It is time to put national back into our national day – Waitangi Day.
It is anachronistic that the focus has swung so resolutely to the North of the country when the facts don’t support such a development.
Yes, the talking that led to the signing of the Treaty of Waitangi started in the North and a significant set of signings were completed there. But the treaty is a Treaty for the whole of Aotearoa New Zealand and signings took place in many other places. And yet there is little sense of this in the activities and media coverage of 6 February each year. On 4 July in the USA Philadelphia does not reign supreme in the activities.
Here are some suggestions:
- Give status to a number of Treaty celebrations on that day, certainly one in each major iwi rohe and city. And this means genuine commitment of government involvement at all of these.
- Privilege the day by making it a National Holiday – a genuine national Holiday up there with Christmas Day and Good Friday – that means all shops shut and a holiday for all! Make the organizing principle one of whanau / family. Have a great emphasis on sport, cultural activity (orchestras, music, performance), on street parties and picnics, of fireworks.
- Let’s get rid of that stupid Guy Fawkes Day and make 6 February our big fireworks occasion.
- Issues and discussion and korero could still be associated with the day but perhaps be formalised into a wider set of discussions that have as a standing agenda such key elements of effective race relations as educational outcomes, health standards, quality of housing, income equity and so on. The political issues of the moment could also get an airing. This forum could be run up North or even be spread through significant marae in Aotearoa New Zealand on a topic basis – education to Ngai Tahu, housing to Ngapuhi, health to Tainui, political issues to Ngati Poneke – and they could shift around each year. Above all they would rise above the stunts of the past few years which typify the actions of those who style themselves as protesters and the media that indulges itself in a feeding frenzy on them.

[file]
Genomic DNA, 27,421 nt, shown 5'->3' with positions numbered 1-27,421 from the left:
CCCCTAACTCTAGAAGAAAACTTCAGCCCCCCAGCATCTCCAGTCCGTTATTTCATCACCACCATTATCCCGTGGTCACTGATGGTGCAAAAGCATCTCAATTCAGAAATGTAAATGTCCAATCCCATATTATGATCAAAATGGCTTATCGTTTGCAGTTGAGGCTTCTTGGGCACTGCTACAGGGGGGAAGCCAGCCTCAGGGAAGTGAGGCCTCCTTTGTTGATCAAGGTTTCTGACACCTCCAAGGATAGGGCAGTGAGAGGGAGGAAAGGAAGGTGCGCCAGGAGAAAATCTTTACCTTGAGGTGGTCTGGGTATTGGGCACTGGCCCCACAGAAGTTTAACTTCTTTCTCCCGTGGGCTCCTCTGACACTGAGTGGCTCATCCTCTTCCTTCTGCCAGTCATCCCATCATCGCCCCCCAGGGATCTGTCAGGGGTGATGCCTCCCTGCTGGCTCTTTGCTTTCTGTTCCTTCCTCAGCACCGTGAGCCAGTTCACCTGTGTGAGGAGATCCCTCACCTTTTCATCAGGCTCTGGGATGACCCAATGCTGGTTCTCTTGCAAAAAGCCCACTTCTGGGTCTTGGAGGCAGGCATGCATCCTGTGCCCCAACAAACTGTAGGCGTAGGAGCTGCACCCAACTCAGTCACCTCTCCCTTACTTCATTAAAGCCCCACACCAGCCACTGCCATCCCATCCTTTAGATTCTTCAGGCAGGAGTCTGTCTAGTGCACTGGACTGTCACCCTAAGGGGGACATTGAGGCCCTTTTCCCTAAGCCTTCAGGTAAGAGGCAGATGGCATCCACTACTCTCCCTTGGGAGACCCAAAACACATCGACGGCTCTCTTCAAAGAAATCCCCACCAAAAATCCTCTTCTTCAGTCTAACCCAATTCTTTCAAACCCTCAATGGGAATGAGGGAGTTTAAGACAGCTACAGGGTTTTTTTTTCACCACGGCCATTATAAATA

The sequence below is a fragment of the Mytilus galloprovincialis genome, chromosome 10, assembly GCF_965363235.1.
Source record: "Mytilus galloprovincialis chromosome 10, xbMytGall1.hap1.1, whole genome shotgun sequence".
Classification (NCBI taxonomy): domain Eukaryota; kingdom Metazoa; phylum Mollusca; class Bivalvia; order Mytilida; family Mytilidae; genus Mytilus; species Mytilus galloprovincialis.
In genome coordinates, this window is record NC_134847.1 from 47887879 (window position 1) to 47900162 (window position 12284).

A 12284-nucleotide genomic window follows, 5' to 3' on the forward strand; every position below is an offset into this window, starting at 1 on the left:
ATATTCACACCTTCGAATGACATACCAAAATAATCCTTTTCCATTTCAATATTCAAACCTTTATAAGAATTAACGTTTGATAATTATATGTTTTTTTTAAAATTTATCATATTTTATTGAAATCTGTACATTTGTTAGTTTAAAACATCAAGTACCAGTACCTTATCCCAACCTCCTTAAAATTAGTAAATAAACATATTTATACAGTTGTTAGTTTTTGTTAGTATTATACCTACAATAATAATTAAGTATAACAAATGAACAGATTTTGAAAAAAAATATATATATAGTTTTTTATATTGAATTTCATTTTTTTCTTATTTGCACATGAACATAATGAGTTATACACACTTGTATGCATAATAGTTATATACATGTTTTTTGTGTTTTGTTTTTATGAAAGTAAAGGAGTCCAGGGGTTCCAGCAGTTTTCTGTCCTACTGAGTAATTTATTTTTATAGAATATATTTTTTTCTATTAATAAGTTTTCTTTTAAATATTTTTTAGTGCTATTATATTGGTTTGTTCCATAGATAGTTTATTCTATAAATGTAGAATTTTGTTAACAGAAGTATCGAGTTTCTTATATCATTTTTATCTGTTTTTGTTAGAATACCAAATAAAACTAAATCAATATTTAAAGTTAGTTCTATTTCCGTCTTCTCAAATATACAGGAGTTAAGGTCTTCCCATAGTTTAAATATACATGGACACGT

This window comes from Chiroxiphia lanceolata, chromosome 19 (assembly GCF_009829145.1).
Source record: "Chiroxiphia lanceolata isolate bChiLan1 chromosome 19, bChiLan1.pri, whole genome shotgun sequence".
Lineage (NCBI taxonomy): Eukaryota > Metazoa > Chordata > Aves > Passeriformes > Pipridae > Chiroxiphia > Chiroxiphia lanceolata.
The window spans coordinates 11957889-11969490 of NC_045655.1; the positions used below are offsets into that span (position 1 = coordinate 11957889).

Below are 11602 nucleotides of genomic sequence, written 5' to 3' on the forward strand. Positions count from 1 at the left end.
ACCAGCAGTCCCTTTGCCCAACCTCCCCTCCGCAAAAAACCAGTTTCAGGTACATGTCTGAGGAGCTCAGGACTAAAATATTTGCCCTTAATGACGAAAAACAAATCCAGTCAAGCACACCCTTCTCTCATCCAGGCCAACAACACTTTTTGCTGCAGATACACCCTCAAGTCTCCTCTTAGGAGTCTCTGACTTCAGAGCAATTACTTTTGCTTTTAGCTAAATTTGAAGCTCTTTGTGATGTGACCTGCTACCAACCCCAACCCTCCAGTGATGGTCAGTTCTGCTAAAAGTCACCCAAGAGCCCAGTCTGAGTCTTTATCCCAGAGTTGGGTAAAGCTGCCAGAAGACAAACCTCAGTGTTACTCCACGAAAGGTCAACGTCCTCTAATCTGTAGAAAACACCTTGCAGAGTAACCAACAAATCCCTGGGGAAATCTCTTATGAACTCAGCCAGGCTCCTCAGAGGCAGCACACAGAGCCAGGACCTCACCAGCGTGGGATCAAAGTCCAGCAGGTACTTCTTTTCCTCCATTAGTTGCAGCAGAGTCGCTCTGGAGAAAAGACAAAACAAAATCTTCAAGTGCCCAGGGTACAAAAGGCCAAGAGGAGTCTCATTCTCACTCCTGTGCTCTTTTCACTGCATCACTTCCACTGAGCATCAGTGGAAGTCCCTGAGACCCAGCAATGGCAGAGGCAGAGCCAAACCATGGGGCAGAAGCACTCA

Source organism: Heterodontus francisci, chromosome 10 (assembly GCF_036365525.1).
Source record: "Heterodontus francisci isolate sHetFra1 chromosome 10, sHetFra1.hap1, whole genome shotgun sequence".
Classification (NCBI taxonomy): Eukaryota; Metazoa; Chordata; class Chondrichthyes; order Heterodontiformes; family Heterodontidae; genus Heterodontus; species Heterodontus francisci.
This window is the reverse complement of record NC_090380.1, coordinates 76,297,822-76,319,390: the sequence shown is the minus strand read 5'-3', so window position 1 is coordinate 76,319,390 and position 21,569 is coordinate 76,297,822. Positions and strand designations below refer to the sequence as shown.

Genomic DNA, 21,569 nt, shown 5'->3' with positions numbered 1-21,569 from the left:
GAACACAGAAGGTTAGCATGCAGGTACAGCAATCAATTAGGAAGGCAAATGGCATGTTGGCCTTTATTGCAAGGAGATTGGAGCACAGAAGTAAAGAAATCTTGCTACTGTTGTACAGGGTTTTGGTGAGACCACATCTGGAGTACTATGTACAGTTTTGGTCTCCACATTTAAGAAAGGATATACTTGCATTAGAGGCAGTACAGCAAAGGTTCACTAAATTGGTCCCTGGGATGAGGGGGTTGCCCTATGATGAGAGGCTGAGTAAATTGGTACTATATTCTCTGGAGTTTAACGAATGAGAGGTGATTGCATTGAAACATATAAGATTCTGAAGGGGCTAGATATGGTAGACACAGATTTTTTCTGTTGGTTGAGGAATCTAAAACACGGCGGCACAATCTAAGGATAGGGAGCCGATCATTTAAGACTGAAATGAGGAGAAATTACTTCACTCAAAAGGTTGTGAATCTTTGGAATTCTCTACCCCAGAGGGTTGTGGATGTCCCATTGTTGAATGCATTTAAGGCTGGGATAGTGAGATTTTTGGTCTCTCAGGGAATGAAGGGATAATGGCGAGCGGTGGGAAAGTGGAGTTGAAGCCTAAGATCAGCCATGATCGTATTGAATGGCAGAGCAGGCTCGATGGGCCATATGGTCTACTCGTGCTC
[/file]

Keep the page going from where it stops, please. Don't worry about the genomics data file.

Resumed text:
It could be that such hui are clustered around 6 February and need not necessarily happen only or even on that day.
- Schools would have a valuable part to play – a programme could be developed for say junior, middle and senior schools to focus as that day approaches on Aotearoa New Zealand on appropriate aspects of national identity, bicultural responsibility and New Zealand values (starting with Maori values and considering the implications of these for all Aotearoans/New Zealanders. The environment and our relationship with it could also be a focus. Famous New Zealanders might also have a role (and this would go beyond rugby types).
- That brings us to the flag. Yes, let’s get a different flag that is about us. But the silver fern on a black background has been so bastardised by its use in sporting arenas, and whenever and wherever flag waving is deemed necessary, it can never assume a status that rises above that or being mere bunting, much like that strung around second hand car salesyards. Let’s take time and care to get this right and then we treat it with dignity – no flying it all night, letting it touch the ground and so on.
Schools would teach students to respect it and we would behave in a mature manner about it rather than the foolish response that greeted Minister of Education Merv Wellington in the early 1980s when he asked for no more than this.
No doubt there will be mixed reactions to some of this but we need to realize that the symbolism of a National Day and the way we go about celebrating it and the things we do to emphasise its importance are the very things that bind us as a nation. New Zealand has a chance to get something right here. Working on a solid but still developing base of biculturalism we could give expression to what true pluralism might be in the 21st Century.
In 1940, Allen Curnow writing in celebration of 100 years (sometimes called the “first hundred years”!) since the Treaty was signed. He wrote a very lovely couplet in a poem “Landfall in Unknown Seas”:
Simply by sailing in a new direction
You could enlarge the world.
The facts of history and the impact of legends tell us that this is how Aotearoa New Zealand was populated from the very first arrivals up to those new citizens who were signed in on 6 February. And it is a process that we can continue – it is a simple matter to change direction and our world can be enlarged in so many different ways.
Our Waitangi Day (Norman Kirk in 1973 changed it to New Zealand Day but that only lasted a year or so) can be our special day, a day of joyous celebration, of reflection and challenge, about us as a complex group of people sharing this most blessed spot in the Pacific.